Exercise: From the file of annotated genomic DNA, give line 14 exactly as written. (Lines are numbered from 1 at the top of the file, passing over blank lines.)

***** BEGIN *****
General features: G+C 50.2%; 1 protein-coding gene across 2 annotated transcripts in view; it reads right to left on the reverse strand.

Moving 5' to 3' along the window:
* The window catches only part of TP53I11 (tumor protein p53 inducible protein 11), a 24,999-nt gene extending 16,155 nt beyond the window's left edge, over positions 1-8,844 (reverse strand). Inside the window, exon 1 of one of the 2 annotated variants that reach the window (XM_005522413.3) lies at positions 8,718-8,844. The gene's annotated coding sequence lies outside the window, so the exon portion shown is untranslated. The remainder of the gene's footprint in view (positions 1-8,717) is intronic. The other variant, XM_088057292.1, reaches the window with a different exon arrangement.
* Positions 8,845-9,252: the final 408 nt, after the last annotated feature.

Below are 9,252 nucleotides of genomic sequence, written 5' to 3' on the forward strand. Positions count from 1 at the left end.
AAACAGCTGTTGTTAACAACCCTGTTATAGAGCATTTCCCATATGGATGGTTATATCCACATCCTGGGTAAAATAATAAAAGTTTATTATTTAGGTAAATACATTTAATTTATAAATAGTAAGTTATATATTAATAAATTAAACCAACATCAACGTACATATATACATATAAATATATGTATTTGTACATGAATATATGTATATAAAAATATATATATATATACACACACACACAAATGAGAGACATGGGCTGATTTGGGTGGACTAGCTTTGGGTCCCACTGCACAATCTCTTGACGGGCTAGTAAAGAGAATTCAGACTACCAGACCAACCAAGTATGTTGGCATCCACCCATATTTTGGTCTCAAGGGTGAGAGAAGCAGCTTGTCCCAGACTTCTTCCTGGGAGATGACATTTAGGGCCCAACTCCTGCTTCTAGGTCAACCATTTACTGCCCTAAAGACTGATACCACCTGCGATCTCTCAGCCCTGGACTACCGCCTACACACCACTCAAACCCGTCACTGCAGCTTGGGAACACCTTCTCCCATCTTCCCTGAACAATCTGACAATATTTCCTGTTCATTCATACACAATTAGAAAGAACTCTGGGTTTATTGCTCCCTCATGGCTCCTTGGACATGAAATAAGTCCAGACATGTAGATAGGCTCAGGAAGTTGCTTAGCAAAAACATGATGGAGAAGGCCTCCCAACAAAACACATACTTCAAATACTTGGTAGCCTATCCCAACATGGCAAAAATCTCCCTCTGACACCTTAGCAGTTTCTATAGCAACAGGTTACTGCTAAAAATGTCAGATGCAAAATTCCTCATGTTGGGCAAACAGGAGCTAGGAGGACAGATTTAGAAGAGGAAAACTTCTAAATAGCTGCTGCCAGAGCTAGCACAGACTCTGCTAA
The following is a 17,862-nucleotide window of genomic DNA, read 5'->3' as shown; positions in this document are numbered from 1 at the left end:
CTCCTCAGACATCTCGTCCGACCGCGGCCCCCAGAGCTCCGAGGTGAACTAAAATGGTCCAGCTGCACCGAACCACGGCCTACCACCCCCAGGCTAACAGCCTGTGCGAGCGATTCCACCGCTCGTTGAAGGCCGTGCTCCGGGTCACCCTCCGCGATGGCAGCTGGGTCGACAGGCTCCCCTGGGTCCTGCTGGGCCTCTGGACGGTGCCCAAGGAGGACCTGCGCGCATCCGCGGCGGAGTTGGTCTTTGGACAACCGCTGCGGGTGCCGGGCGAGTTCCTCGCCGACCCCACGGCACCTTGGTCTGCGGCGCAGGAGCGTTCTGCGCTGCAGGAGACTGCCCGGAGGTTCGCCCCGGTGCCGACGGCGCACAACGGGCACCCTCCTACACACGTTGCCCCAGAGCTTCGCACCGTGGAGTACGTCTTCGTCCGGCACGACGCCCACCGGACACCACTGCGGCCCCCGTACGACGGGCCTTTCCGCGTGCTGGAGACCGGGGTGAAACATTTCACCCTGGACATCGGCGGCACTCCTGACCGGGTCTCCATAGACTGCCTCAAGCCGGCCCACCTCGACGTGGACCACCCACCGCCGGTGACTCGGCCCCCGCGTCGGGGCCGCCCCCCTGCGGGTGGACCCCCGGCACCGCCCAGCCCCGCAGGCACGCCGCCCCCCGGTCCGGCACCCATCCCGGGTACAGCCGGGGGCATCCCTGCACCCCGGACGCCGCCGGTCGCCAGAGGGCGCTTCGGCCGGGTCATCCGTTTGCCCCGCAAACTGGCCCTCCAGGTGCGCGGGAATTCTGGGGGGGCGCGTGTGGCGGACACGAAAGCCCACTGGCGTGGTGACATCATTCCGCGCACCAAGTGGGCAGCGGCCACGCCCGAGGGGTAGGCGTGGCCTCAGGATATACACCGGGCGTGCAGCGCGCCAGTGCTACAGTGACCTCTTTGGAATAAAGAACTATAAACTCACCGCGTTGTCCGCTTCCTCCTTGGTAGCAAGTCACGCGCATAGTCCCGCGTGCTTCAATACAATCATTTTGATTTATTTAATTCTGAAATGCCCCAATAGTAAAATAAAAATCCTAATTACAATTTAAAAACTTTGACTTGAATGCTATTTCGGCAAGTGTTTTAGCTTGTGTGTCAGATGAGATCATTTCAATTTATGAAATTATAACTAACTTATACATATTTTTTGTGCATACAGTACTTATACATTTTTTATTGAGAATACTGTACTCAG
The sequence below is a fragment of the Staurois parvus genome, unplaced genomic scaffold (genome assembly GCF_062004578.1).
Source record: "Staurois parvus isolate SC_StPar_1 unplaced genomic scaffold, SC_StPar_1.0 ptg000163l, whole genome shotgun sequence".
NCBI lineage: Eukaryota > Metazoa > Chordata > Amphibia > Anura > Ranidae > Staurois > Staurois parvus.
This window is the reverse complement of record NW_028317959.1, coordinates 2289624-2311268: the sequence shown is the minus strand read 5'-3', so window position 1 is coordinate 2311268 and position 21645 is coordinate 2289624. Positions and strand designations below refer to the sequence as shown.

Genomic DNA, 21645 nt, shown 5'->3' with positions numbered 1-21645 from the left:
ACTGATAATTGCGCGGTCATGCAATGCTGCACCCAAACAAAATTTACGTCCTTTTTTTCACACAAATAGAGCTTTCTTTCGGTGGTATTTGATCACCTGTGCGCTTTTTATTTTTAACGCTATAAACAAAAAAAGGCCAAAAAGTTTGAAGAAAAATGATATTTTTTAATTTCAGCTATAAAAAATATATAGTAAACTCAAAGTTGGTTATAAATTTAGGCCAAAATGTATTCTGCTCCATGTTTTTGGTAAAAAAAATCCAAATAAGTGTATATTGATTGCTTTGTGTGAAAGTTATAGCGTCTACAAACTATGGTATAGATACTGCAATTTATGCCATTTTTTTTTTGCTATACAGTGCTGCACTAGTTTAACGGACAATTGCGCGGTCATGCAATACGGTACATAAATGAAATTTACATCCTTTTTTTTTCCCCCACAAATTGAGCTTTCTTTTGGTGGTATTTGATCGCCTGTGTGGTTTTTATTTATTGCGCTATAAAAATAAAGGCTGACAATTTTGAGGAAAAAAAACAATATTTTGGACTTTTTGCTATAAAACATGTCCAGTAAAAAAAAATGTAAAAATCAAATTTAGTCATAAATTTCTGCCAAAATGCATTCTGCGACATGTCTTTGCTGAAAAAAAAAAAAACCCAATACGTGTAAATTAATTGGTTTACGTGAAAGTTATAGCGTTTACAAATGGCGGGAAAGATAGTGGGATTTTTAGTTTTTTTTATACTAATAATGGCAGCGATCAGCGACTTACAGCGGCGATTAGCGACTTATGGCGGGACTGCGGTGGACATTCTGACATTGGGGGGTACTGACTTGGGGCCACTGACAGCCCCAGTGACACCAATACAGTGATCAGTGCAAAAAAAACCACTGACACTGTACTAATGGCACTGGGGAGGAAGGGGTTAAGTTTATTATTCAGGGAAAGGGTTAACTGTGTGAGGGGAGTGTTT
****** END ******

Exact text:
ACTGATAATTGCGCGGTCATGCAATGCTGCACCCAAACAAAATTTACGTCCTTTTTTTCACACAAATAGAGCTTTCTTTCGGTGGTATTTGATCACCTGTGCGCTTTTTATTTTTAACGCTATAAACAAAAAAAGGCCAAAAAGTTTGAAGAAAAATGATATTTTTTAATTTCAGCTATAAAAAATATATAGTAAACTCAAAGTTGGTTATAAATTTAGGCCAAAATGTATTCTGCTCCATGTTTTTGGTAAAAAAAATCCAAATAAGTGTATATTGATTGCTTTGTGTGAAAGTTATAGCGTCTACAAACTATGGTATAGATACTGCAATTTATGCCATTTTTTTTTTGCTATACAGTGCTGCACTAGTTTAACGGACAATTGCGCGGTCATGCAATACGGTACATAAATGAAATTTACATCCTTTTTTTTTCCCCCACAAATTGAGCTTTCTTTTGGTGGTATTTGATCGCCTGTGTGGTTTTTATTTATTGCGCTATAAAAATAAAGGCTGACAATTTTGAGGAAAAAAAACAATATTTTGGACTTTTTGCTATAAAACATGTCCAGTAAAAAAAAATGTAAAAATCAAATTTAGTCATAAATTTCTGCCAAAATGCATTCTGCGACATGTCTTTGCTGAAAAAAAAAAAAACCCAATACGTGTAAATTAATTGGTTTACGTGAAAGTTATAGCGTTTACAAATGGCGGGAAAGATAGTGGGATTTTTAGTTTTTTTTATACTAATAATGGCAGCGATCAGCGACTTACAGCGGCGATTAGCGACTTATGGCGGGACTGCGGTGGACATTCTGACATTGGGGGGTACTGACTTGGGGCCACTGACAGCCCCAGTGACACCAATACAGTGATCAGTGCAAAAAAAACCACTGACACTGTACTAATGGCACTGGGGAGGAAGGGGTTAAGTTTATTATTCAGGGAAAGGGTTAACTGTGTGAGGGGAGTGTTT